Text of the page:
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Blazei mushrooms are small to medium in size, growing individually or in clusters, and have a rounded, convex cap and a stout shape. The smooth cap ranges in color from white, brown, to grey and has silk-like fibers that develop into tiny scales as the mushroom matures. The color of the cap can also transition into a yellow hue if the flesh is bruised. Under the cap, the gills begin as white, turn to pink, and then to brown with age and are compactly arranged, growing closely together. The cap connects to a truncated earthen white stem that is semi-thick, spongy, and crumbly in consistency. When young, the stem or stipe is dense, but as it ages, it becomes hollow. Blazei mushrooms have a unique almond, marzipan-like aroma, and a green, earthy, and nutty flavor.
Blazei mushrooms are available year-round.
Blazei mushrooms, botanically classified as Agaricus blazei Murrill, are an edible variety that is highly regarded for their medicinal properties in South America and Asia. Also known as Himematsutake, Royal Sun Agaricus, Mandelpilz, Almond Mushroom, and the Piedade mushroom, named after the town where it was first discovered in Brazil, Blazei mushrooms should not be confused with the species, Agaricus subrufescens, which is a variety it is often mistaken for. It is also commonly referred to as "AbM," for its scientific name and the scientist who named it. Today Blazei mushrooms are a popular topic in both western and traditional medicines and are sought out for both their medicinal properties and for culinary purposes. Considered to be one of the most important edible and culinary-medicinal mushroom species, Blazei mushrooms are being studied in Western medicine as an extract and are used in tea form in traditional medicine as a natural remedy to protect the immune system.
Blazei mushrooms contain significant amounts of beta-glucans, which are naturally occurring polysaccharides known to help support overall healthy immune function.
Blazei mushrooms can be used fresh, dried, or boiled. They can be consumed by themselves, mixed into green leafy salads, sprinkled into soups, tossed with other vegetables, or served over meat and seafood dishes. They can also be dried and reconstituted in stock to flavor broth or steeped in hot water to use as tea. The sweet almond-like flavor of Blazei mushrooms pairs well with mild, fresh cheeses, herbs, ginger, pumpkin, tofu, seabass, fillet, rice, and Asian greens. They will keep for a couple of days when stored in a paper bag in the refrigerator. It is not recommended to store in plastic as it will increase the rate of deterioration.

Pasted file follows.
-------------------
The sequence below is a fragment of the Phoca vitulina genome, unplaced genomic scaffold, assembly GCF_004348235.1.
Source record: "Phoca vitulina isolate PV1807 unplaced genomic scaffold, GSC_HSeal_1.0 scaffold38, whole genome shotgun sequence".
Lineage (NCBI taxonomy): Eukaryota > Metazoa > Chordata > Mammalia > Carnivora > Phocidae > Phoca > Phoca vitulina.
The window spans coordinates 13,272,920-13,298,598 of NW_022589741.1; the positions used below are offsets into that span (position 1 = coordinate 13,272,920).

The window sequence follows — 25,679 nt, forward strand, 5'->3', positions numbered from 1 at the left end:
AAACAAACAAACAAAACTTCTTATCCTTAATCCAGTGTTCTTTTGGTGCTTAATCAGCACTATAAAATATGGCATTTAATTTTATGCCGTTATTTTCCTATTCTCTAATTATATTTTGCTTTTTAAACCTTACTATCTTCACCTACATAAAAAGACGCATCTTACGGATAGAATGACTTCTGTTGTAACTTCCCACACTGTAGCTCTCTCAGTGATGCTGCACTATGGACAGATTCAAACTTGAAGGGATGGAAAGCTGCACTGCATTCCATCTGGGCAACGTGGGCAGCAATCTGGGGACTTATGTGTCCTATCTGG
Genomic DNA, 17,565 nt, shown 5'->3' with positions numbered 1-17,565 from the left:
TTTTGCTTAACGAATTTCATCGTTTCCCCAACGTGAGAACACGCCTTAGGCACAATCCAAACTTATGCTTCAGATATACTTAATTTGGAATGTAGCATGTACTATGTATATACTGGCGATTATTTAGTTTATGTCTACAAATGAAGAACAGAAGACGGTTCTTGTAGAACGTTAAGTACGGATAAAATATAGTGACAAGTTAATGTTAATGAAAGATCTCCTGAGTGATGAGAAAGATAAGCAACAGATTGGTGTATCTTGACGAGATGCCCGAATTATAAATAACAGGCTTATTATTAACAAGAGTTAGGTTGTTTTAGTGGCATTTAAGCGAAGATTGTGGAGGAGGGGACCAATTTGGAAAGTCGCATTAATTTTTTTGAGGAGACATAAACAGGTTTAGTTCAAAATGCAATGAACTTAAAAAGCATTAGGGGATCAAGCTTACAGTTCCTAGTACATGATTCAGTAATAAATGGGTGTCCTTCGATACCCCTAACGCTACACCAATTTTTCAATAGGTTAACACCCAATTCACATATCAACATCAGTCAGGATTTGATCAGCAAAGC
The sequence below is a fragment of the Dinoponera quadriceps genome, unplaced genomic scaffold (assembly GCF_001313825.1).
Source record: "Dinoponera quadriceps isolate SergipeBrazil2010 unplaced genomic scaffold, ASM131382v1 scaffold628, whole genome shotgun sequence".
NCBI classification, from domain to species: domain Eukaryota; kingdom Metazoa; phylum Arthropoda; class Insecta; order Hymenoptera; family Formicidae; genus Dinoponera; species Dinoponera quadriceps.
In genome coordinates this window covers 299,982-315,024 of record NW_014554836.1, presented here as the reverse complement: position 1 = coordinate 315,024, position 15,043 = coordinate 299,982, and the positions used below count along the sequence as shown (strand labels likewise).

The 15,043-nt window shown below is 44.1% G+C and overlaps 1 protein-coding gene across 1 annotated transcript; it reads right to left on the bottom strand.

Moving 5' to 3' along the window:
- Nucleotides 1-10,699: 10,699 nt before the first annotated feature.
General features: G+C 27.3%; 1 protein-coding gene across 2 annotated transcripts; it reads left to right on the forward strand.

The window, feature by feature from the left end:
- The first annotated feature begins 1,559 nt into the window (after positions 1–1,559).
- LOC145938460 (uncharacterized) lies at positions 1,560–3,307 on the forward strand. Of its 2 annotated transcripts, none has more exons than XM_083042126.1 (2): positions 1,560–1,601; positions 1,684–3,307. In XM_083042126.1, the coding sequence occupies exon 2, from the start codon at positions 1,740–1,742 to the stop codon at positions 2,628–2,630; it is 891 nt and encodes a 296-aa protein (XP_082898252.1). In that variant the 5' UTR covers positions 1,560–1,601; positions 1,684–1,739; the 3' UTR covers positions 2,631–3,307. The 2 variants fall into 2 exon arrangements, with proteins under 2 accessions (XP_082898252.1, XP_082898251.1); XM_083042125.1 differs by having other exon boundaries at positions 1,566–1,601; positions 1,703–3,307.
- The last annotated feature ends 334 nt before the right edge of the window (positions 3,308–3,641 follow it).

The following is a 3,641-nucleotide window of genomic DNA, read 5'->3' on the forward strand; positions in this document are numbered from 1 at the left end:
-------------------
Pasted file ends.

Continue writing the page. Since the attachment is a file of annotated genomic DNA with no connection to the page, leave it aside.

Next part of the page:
According to Brazilian legend, the Blazei mushroom is said to have health-sustaining properties. Those living near the mushroom’s city of origin, Piedade, Brazil, were said to be healthier and less likely to suffer from serious diseases than those who lived in neighboring towns. To the native people of this area, Blazei mushrooms are called Cogumelo da Vida and Cogumelo de Deus, which in Portuguese translates to the “mushroom of life” and the “mushroom of God.” The tradition of using the Blazei mushroom has been passed down from generation to generation in Piedad, and some remedies are still used today.
Blazei mushrooms are native to South America in Piedad, a small town in the mountain region near Sao Paolo, Brazil and have been used since ancient times. Blazei mushrooms were then brought into the public eye in Brazil by a Japanese scientist, Takatishi Furumoto in 1960, who took them to Japan with tales of its medicinal benefits. Since then, the Blazei mushroom has been cultivated on a small scale for medicinal use and has only recently made its appearance in the commercial markets. Today Blazei mushrooms can be found at local markets and specialty grocers predominately in Asia and South America, but they may also be found at select markets in Canada and the United States.
Recipes that include Blazei Mushrooms. One is easiest, three is harder.
|Woodland Food||Balzei Mushroom and Brie Hand Pies|